David Drake, whose friendship with Marjorie spanned 70 years since they met while students at Central Bible College, concurs: “She was a very caring person, always looking out for the needs of others — just a great person to know and a wonderful friend to have.”
Wry sense of humor
She was a great mother-in-law, too, says Paul Logsdon, Kay’s husband who recently retired from a 33-year stint as Evangel University’s director of public relations.
Laughing at the recollection, Paul says: “I’d only been at Evangel a couple of years, and Marge walked into my office one day and handed me a small framed sign. She said, ‘I saw this and thought it was funny, and thought you might like it.’
“The sign read ‘Happiness Is Finding Your Mother-In-Law’s Picture on a Milk Carton.” I took it and laughed and set it up alongside my computer. We chatted for a moment, and then she left to attend a meeting of the ladies’ auxiliary. And as she walked into that meeting, she announced to everybody there: ‘You wouldn’t believe what I just saw in my son-in-law’s office! You just wouldn’t believe the sign he has in his office. …’
Nephew Bill Perkin also appreciated what he describes as Marjorie’s “dry sense of humor” even when beset with physical infirmities, including diminishing eyesight.
“You just couldn’t get ahead of her,” Perkin says. “I popped in to visit her not long ago, just to say ‘Hi.’ I knelt down next to her chair and said, ‘Your favorite nephew is here.’ And she came right back at me with, ‘Oh, is David here?’ David is my brother…”
Kay cites another example of her good humor as well as her resourcefulness: “When we were kids, we didn’t always have dessert with meals, but we’d always ask for it. And one time when we asked Mom said, ‘Wait and see.’ She came up with a concoction of ice cream and chocolate pudding and I don’t know what else that she happened to have on hand — and it was delicious. So that dessert was named Wait and See.”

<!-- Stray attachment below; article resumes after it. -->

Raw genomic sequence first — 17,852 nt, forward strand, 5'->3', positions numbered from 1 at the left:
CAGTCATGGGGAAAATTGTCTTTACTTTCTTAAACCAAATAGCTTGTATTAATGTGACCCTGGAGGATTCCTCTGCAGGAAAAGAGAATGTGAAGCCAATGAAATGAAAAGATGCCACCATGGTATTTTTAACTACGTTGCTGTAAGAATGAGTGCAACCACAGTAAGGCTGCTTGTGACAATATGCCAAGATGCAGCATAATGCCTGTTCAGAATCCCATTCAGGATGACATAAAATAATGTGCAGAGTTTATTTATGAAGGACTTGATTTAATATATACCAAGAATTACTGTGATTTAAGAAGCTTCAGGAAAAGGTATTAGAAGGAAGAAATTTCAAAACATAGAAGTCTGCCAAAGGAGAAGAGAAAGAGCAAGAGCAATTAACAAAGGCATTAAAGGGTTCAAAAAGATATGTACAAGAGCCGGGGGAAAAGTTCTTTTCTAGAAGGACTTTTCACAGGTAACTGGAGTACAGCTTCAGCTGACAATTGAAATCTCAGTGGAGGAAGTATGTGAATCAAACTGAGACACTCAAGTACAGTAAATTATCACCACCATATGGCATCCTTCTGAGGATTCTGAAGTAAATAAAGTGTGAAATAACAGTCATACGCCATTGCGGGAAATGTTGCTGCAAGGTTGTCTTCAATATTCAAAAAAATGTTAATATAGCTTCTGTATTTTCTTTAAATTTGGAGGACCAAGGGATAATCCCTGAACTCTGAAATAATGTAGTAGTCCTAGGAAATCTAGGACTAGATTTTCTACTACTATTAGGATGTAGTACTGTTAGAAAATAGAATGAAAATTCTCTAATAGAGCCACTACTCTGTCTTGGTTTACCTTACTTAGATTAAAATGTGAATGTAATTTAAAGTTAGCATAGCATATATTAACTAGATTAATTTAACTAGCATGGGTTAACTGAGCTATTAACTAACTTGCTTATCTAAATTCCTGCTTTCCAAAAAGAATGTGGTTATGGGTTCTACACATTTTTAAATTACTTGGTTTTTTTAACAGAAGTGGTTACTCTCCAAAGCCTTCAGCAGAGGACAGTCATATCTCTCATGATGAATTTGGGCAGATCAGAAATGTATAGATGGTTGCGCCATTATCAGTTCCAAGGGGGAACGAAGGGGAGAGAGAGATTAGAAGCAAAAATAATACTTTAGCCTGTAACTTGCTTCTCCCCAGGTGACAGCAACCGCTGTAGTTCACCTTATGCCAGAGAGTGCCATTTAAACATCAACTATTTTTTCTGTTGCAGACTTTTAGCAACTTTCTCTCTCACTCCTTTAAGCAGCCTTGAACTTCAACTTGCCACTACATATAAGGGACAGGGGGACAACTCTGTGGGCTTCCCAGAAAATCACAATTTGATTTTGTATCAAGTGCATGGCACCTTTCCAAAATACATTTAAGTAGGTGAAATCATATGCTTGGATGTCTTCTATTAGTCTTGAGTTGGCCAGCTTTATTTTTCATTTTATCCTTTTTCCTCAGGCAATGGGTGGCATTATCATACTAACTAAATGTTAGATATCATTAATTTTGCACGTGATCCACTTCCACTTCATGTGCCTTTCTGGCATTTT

Then there was the friend who remarked to Marjorie: “Didn’t you hate moving so often?” Troy says his wife’s response was “I considered divorce, but then I found out it would cost more to get a divorce than it did to move us.”
Among Marjorie’s legacies is her charter membership in the Evangel women’s auxiliary, even though she wasn’t living in Springfield when it began in 1955. “Marge’s mother (Ora Dana Perkin) was a member of the auxiliary from day one, and she signed up Marge in that original group,” explains Troy.
“Evangel was brand new and didn’t have any alums yet, so the auxiliary acted as sort of an alumni association. The women saw to it that the students had proper housing, doing things like sewing curtains for the (former O’Reilly General Hospital) military barracks that the students lived in back then. And if she found someone in church who had a child coming to Evangel, they would form a local chapter of the auxiliary in whatever town we happened to be in. That way she kept us involved with our hometown even when we lived far away.”
Marjorie’s service to Evangel continues in the form of the Compton Family Endowed Scholarship Fund. Donations may be sent to: Evangel University, 1111 N. Glenstone Ave., Springfield, MO 65802.